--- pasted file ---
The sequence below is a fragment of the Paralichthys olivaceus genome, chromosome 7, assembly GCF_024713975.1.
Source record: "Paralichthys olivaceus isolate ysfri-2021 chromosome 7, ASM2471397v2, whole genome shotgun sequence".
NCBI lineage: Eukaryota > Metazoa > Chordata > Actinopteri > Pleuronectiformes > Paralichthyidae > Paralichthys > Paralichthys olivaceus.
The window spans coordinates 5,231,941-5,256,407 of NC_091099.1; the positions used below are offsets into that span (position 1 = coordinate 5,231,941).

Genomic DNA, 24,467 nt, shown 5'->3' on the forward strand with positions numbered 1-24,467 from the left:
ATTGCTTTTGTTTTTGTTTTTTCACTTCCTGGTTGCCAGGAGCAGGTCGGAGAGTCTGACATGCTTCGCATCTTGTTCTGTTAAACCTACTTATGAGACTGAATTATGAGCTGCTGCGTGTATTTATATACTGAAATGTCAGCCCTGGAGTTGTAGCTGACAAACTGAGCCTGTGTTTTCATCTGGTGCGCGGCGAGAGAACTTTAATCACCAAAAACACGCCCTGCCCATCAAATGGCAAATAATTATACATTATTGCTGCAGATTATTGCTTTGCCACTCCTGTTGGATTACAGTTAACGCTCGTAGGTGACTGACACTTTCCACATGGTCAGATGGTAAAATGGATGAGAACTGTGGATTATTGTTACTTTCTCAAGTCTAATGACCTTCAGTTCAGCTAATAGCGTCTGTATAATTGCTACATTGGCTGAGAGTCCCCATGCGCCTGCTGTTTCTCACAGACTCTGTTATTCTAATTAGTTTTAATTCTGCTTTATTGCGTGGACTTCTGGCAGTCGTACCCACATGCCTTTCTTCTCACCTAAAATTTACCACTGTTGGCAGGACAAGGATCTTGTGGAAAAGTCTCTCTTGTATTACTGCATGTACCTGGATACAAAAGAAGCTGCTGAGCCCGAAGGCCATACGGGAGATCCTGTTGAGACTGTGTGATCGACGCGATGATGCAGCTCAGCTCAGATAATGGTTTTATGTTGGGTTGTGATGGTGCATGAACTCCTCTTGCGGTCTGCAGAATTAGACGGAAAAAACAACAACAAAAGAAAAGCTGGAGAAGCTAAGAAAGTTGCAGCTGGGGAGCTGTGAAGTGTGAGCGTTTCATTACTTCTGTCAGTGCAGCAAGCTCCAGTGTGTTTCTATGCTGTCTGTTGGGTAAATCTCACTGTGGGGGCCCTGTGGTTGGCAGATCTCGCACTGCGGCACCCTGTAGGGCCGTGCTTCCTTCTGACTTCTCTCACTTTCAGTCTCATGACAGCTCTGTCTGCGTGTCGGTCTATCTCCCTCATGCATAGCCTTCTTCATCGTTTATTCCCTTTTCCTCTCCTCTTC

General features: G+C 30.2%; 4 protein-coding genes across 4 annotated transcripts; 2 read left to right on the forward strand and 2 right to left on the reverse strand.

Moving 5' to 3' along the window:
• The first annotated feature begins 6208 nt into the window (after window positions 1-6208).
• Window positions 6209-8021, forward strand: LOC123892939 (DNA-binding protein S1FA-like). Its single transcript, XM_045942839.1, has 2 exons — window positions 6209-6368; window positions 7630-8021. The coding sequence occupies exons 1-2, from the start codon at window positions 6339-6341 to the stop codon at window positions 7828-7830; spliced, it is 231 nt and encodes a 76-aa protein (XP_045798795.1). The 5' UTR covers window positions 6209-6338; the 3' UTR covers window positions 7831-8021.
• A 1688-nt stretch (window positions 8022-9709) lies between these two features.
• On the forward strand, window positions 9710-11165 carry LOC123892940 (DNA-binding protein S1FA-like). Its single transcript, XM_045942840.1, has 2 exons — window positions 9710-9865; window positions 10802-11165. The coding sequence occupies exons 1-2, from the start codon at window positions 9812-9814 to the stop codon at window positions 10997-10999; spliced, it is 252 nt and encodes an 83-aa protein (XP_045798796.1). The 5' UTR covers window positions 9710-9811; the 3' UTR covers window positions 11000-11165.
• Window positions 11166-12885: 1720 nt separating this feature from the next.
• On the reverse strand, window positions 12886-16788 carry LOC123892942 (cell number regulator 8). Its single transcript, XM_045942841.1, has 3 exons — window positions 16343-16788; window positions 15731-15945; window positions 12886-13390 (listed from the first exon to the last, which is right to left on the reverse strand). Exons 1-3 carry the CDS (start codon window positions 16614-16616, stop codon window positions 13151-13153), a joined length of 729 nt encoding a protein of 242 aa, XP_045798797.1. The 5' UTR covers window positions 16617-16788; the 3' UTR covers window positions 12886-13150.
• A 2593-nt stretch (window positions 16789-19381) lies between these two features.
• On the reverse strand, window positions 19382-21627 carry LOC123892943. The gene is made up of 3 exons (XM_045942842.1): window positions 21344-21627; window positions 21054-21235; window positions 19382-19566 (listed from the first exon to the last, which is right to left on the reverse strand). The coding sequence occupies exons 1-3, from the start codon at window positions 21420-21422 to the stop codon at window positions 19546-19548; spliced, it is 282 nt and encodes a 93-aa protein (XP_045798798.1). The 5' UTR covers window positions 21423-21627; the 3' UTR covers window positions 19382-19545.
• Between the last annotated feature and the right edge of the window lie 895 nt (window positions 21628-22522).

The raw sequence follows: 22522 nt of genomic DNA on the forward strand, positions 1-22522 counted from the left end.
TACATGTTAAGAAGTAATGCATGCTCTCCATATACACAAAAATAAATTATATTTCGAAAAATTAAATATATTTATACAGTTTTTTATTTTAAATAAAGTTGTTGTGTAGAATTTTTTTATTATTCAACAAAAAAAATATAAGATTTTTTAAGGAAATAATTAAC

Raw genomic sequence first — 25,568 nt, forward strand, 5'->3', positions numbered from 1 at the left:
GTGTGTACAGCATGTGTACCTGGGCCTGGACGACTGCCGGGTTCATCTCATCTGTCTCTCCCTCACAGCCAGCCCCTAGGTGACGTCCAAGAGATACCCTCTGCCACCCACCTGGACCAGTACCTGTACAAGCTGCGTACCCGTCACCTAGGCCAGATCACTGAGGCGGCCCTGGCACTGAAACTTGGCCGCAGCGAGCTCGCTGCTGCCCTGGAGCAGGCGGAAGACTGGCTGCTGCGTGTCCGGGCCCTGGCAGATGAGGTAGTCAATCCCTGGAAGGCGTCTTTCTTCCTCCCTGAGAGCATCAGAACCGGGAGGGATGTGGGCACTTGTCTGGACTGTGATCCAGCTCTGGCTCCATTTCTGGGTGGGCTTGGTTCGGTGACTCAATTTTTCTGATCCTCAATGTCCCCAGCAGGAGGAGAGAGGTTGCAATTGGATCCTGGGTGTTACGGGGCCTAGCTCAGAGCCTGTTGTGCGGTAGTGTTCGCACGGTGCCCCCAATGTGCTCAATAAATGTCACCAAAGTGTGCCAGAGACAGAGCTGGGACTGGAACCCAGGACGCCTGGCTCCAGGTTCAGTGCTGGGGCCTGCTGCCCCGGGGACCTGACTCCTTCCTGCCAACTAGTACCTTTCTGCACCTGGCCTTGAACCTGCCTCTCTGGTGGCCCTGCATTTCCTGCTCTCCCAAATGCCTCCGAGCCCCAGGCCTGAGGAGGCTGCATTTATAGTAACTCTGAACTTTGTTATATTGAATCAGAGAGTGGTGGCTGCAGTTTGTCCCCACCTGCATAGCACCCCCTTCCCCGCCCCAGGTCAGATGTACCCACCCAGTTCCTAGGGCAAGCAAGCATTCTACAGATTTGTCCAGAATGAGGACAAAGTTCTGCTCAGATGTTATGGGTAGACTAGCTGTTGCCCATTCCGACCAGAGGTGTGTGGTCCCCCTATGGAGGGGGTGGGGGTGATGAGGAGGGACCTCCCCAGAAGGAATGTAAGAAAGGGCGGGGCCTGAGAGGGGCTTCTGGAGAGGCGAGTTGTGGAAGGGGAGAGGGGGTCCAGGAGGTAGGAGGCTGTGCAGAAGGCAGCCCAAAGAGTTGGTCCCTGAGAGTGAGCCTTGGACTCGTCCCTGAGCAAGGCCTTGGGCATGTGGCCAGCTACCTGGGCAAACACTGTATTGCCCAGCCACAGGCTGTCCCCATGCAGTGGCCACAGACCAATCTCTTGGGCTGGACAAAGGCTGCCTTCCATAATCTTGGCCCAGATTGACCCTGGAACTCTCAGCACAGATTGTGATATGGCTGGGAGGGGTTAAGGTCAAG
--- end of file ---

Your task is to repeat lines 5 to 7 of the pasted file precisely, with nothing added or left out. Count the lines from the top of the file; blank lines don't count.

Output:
Genomic DNA, 24,467 nt, shown 5'->3' on the forward strand with positions numbered 1-24,467 from the left:
ATTGCTTTTGTTTTTGTTTTTTCACTTCCTGGTTGCCAGGAGCAGGTCGGAGAGTCTGACATGCTTCGCATCTTGTTCTGTTAAACCTACTTATGAGACTGAATTATGAGCTGCTGCGTGTATTTATATACTGAAATGTCAGCCCTGGAGTTGTAGCTGACAAACTGAGCCTGTGTTTTCATCTGGTGCGCGGCGAGAGAACTTTAATCACCAAAAACACGCCCTGCCCATCAAATGGCAAATAATTATACATTATTGCTGCAGATTATTGCTTTGCCACTCCTGTTGGATTACAGTTAACGCTCGTAGGTGACTGACACTTTCCACATGGTCAGATGGTAAAATGGATGAGAACTGTGGATTATTGTTACTTTCTCAAGTCTAATGACCTTCAGTTCAGCTAATAGCGTCTGTATAATTGCTACATTGGCTGAGAGTCCCCATGCGCCTGCTGTTTCTCACAGACTCTGTTATTCTAATTAGTTTTAATTCTGCTTTATTGCGTGGACTTCTGGCAGTCGTACCCACATGCCTTTCTTCTCACCTAAAATTTACCACTGTTGGCAGGACAAGGATCTTGTGGAAAAGTCTCTCTTGTATTACTGCATGTACCTGGATACAAAAGAAGCTGCTGAGCCCGAAGGCCATACGGGAGATCCTGTTGAGACTGTGTGATCGACGCGATGATGCAGCTCAGCTCAGATAATGGTTTTATGTTGGGTTGTGATGGTGCATGAACTCCTCTTGCGGTCTGCAGAATTAGACGGAAAAAACAACAACAAAAGAAAAGCTGGAGAAGCTAAGAAAGTTGCAGCTGGGGAGCTGTGAAGTGTGAGCGTTTCATTACTTCTGTCAGTGCAGCAAGCTCCAGTGTGTTTCTATGCTGTCTGTTGGGTAAATCTCACTGTGGGGGCCCTGTGGTTGGCAGATCTCGCACTGCGGCACCCTGTAGGGCCGTGCTTCCTTCTGACTTCTCTCACTTTCAGTCTCATGACAGCTCTGTCTGCGTGTCGGTCTATCTCCCTCATGCATAGCCTTCTTCATCGTTTATTCCCTTTTCCTCTCCTCTTC

General features: G+C 30.2%; 4 protein-coding genes across 4 annotated transcripts; 2 read left to right on the forward strand and 2 right to left on the reverse strand.